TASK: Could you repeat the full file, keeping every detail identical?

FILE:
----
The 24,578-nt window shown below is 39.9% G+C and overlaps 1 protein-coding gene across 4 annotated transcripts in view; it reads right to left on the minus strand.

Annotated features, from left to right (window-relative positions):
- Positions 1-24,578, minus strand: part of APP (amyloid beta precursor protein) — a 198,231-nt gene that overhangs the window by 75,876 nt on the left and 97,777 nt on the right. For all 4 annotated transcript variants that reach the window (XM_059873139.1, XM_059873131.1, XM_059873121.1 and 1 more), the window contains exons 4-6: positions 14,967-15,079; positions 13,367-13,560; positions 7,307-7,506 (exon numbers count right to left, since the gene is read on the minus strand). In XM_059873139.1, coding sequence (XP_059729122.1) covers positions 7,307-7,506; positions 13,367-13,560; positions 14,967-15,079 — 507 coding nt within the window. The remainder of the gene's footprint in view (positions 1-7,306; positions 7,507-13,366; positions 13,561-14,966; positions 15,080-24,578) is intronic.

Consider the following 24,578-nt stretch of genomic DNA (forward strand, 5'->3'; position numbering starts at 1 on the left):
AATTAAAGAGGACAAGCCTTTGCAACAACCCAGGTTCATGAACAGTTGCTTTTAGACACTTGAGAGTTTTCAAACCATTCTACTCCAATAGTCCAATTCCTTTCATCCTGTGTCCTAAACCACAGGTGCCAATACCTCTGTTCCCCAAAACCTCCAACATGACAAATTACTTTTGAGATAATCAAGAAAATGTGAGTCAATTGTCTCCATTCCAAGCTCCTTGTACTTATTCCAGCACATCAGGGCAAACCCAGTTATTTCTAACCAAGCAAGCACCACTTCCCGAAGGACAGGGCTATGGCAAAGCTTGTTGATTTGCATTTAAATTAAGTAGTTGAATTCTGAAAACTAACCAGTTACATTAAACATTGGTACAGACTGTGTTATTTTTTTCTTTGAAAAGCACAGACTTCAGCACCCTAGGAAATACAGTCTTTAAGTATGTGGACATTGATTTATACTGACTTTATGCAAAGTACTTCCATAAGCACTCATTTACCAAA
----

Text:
The 24,578-nt window shown below is 39.9% G+C and overlaps 1 protein-coding gene across 4 annotated transcripts in view; it reads right to left on the minus strand.

Annotated features, from left to right (window-relative positions):
- Positions 1-24,578, minus strand: part of APP (amyloid beta precursor protein) — a 198,231-nt gene that overhangs the window by 75,876 nt on the left and 97,777 nt on the right. For all 4 annotated transcript variants that reach the window (XM_059873139.1, XM_059873131.1, XM_059873121.1 and 1 more), the window contains exons 4-6: positions 14,967-15,079; positions 13,367-13,560; positions 7,307-7,506 (exon numbers count right to left, since the gene is read on the minus strand). In XM_059873139.1, coding sequence (XP_059729122.1) covers positions 7,307-7,506; positions 13,367-13,560; positions 14,967-15,079 — 507 coding nt within the window. The remainder of the gene's footprint in view (positions 1-7,306; positions 7,507-13,366; positions 13,561-14,966; positions 15,080-24,578) is intronic.

Consider the following 24,578-nt stretch of genomic DNA (forward strand, 5'->3'; position numbering starts at 1 on the left):
AATTAAAGAGGACAAGCCTTTGCAACAACCCAGGTTCATGAACAGTTGCTTTTAGACACTTGAGAGTTTTCAAACCATTCTACTCCAATAGTCCAATTCCTTTCATCCTGTGTCCTAAACCACAGGTGCCAATACCTCTGTTCCCCAAAACCTCCAACATGACAAATTACTTTTGAGATAATCAAGAAAATGTGAGTCAATTGTCTCCATTCCAAGCTCCTTGTACTTATTCCAGCACATCAGGGCAAACCCAGTTATTTCTAACCAAGCAAGCACCACTTCCCGAAGGACAGGGCTATGGCAAAGCTTGTTGATTTGCATTTAAATTAAGTAGTTGAATTCTGAAAACTAACCAGTTACATTAAACATTGGTACAGACTGTGTTATTTTTTTCTTTGAAAAGCACAGACTTCAGCACCCTAGGAAATACAGTCTTTAAGTATGTGGACATTGATTTATACTGACTTTATGCAAAGTACTTCCATAAGCACTCATTTACCAAA